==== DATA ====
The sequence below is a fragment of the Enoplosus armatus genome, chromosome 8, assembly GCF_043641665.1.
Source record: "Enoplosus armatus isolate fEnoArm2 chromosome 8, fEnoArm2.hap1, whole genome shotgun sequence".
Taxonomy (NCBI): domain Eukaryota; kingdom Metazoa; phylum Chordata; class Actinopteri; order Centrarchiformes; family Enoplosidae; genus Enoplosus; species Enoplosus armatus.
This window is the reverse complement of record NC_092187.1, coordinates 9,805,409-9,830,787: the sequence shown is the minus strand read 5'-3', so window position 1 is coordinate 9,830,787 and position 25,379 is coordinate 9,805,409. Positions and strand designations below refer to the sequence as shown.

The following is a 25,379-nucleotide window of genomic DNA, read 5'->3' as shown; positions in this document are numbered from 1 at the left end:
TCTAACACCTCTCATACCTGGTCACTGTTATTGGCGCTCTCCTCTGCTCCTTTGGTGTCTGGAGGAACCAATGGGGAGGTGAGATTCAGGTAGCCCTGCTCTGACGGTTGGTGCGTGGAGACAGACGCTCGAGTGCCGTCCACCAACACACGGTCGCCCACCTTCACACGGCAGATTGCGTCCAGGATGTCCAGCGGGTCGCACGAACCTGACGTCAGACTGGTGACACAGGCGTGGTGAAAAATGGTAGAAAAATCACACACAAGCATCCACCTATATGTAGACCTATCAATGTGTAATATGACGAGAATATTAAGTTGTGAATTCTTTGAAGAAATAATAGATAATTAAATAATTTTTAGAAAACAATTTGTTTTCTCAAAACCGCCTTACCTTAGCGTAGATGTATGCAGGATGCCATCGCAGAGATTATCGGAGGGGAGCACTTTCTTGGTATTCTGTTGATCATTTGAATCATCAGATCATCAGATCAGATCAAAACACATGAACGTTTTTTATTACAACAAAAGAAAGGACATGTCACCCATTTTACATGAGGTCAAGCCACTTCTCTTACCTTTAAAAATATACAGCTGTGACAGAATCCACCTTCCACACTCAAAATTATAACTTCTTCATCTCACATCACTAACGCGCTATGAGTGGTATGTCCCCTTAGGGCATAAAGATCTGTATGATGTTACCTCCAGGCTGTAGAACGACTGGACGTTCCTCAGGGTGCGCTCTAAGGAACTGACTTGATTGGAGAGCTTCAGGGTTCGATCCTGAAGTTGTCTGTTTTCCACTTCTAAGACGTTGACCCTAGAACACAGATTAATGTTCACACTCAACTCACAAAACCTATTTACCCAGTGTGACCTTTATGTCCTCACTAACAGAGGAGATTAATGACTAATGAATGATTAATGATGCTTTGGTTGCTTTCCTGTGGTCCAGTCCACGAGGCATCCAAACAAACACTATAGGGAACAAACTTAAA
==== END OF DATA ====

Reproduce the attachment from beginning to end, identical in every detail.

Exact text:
The sequence below is a fragment of the Enoplosus armatus genome, chromosome 8, assembly GCF_043641665.1.
Source record: "Enoplosus armatus isolate fEnoArm2 chromosome 8, fEnoArm2.hap1, whole genome shotgun sequence".
Taxonomy (NCBI): domain Eukaryota; kingdom Metazoa; phylum Chordata; class Actinopteri; order Centrarchiformes; family Enoplosidae; genus Enoplosus; species Enoplosus armatus.
This window is the reverse complement of record NC_092187.1, coordinates 9,805,409-9,830,787: the sequence shown is the minus strand read 5'-3', so window position 1 is coordinate 9,830,787 and position 25,379 is coordinate 9,805,409. Positions and strand designations below refer to the sequence as shown.

The following is a 25,379-nucleotide window of genomic DNA, read 5'->3' as shown; positions in this document are numbered from 1 at the left end:
TCTAACACCTCTCATACCTGGTCACTGTTATTGGCGCTCTCCTCTGCTCCTTTGGTGTCTGGAGGAACCAATGGGGAGGTGAGATTCAGGTAGCCCTGCTCTGACGGTTGGTGCGTGGAGACAGACGCTCGAGTGCCGTCCACCAACACACGGTCGCCCACCTTCACACGGCAGATTGCGTCCAGGATGTCCAGCGGGTCGCACGAACCTGACGTCAGACTGGTGACACAGGCGTGGTGAAAAATGGTAGAAAAATCACACACAAGCATCCACCTATATGTAGACCTATCAATGTGTAATATGACGAGAATATTAAGTTGTGAATTCTTTGAAGAAATAATAGATAATTAAATAATTTTTAGAAAACAATTTGTTTTCTCAAAACCGCCTTACCTTAGCGTAGATGTATGCAGGATGCCATCGCAGAGATTATCGGAGGGGAGCACTTTCTTGGTATTCTGTTGATCATTTGAATCATCAGATCATCAGATCAGATCAAAACACATGAACGTTTTTTATTACAACAAAAGAAAGGACATGTCACCCATTTTACATGAGGTCAAGCCACTTCTCTTACCTTTAAAAATATACAGCTGTGACAGAATCCACCTTCCACACTCAAAATTATAACTTCTTCATCTCACATCACTAACGCGCTATGAGTGGTATGTCCCCTTAGGGCATAAAGATCTGTATGATGTTACCTCCAGGCTGTAGAACGACTGGACGTTCCTCAGGGTGCGCTCTAAGGAACTGACTTGATTGGAGAGCTTCAGGGTTCGATCCTGAAGTTGTCTGTTTTCCACTTCTAAGACGTTGACCCTAGAACACAGATTAATGTTCACACTCAACTCACAAAACCTATTTACCCAGTGTGACCTTTATGTCCTCACTAACAGAGGAGATTAATGACTAATGAATGATTAATGATGCTTTGGTTGCTTTCCTGTGGTCCAGTCCACGAGGCATCCAAACAAACACTATAGGGAACAAACTTAAA